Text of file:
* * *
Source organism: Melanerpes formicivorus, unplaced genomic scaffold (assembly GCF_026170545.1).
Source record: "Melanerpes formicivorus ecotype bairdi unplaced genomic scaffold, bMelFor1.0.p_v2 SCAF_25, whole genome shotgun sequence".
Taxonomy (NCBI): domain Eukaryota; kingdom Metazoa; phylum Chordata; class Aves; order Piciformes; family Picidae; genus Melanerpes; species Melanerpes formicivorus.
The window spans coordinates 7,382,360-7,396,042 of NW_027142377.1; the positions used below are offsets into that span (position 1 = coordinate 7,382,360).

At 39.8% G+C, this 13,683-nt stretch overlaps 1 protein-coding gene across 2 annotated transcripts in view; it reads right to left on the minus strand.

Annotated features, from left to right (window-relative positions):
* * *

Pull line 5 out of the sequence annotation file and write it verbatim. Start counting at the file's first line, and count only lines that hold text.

At 39.8% G+C, this 13,683-nt stretch overlaps 1 protein-coding gene across 2 annotated transcripts in view; it reads right to left on the minus strand.